How to Listen to The Velvet Underground
Come gather 'round, chilluns, wherever you roam; cause Tom's about to dispense some of his vast store of wisdom to you all.
That's right, take a seat everyone. You! The hottie in the back there. Come sit in the front row. Okay . . . are we all settled in? Good. Because someday, years and years from now, I guarantee you'll want to thank me for this.
You see, I'm now about to tell you how to listen to The Velvet Underground.
Now I can hear some of you saying, "What is he on this afternoon? Cheez, all you do is put one of their CDs in the player, press 'Play', and your ears do the rest. What's so friggin' complex about that, Tom?" Well, on the surface you'd have a point if you spoke so impertinently, but you wouldn't get anything out of it listening to them that way, you little know-it-alls. It's all about the right kind of conditions, the proper environment and atmosphere. A friend of mine once wrote about how he used to listen to their first album lying out in the sun in his backyard. I practically threw up when I read that. Jesus, he might as well have listened to the thing with the sound turned all the way down for all the good it did him. No, more than any other group of musical artists I can think of (anyone says 'Kraftwerk' and I'll boot you the hell out of here; exile you over to Green CineDaily . . . or, God help us, 'a_film_by'; which would be beyond cruel), The Velvet Underground has to be experienced under specific conditions, one or two of them environmental in nature, for the prospective listener to truly become as one with their music.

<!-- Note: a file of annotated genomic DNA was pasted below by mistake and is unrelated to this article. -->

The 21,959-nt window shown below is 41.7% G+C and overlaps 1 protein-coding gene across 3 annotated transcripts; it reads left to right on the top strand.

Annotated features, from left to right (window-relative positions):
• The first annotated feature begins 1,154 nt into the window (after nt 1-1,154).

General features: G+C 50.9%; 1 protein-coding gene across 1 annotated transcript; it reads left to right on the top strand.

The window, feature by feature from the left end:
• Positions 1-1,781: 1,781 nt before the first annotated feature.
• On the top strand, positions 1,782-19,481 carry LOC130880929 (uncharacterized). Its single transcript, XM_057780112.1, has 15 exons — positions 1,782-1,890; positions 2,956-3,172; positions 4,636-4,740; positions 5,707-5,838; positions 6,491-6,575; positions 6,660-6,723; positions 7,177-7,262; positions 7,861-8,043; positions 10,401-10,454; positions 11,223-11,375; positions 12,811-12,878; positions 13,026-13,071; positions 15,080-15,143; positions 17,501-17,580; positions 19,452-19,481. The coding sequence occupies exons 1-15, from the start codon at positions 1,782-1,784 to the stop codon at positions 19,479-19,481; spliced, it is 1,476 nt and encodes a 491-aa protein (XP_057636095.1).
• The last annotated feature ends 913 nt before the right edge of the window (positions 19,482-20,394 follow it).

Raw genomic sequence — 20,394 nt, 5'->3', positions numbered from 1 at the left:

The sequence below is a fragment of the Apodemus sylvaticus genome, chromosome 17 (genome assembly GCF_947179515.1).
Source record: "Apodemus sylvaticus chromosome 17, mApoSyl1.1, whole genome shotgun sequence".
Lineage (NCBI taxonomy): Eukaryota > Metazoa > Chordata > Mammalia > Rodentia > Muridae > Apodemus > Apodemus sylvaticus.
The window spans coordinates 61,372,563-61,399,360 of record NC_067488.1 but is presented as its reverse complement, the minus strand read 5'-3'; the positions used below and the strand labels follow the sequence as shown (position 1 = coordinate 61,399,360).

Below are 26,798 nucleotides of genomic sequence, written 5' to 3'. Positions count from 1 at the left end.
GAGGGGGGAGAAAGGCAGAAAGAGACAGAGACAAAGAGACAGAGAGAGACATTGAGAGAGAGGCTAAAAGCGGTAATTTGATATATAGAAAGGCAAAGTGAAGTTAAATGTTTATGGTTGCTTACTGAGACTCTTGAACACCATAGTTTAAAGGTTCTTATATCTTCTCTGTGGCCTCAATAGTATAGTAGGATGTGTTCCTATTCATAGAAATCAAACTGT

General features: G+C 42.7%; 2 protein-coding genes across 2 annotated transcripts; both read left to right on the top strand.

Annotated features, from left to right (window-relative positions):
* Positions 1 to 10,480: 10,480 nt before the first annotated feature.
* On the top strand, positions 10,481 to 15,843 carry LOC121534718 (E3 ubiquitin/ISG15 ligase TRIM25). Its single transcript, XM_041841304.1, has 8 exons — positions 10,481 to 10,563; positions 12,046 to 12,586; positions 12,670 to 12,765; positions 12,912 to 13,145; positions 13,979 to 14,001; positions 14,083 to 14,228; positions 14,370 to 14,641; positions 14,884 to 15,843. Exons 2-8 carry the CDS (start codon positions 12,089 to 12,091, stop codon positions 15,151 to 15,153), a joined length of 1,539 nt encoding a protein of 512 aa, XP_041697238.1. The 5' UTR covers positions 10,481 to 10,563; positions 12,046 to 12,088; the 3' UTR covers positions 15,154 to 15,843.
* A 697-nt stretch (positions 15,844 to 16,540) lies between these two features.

1) Start at the Beginning.
I mean that. Don't go mucking about by starting your exploration with "Sister Ray" or "O Sweet Nuthin" on your first go-round or you're gonna miss something crucial right off the bat. Begin with track one, "Sunday Morning" . . . as exquisite an expression of coming down from the rigors of a truly wild and hellacious night with a blasted psyche as has ever been rendered . . . on "The Velvet Underground & Nico" (yes, yes, yes; that's the one with the Warhol cover and everything) and listen all the way through in one sitting. That won't be too hard because if ever there was an album I found difficult to pull myself away from, no matter how many times I'd already listened to it, it was that. I won't go so far as to say there's something wrong with you if you don't feel the same gravity holding you down . . . well, maybe I would, but I wouldn't say it out loud. I do believe that only a waterhead could listen to "All Tomorrow's Parties" or "I'll Be Your Mirror" (a song that makes me damn near weep whenever I hear it . . . just try and call me a pussy, I dare you!!) and go looking for that bag of Doritos you know you had around here somewhere. After you've done that, move onto the next album . . . and the next . . . and the next. Though it's one of the great tragedies of Western Art that there weren't more 'next's for the Velvet Underground.
2) Do It in the Wee Small Hours.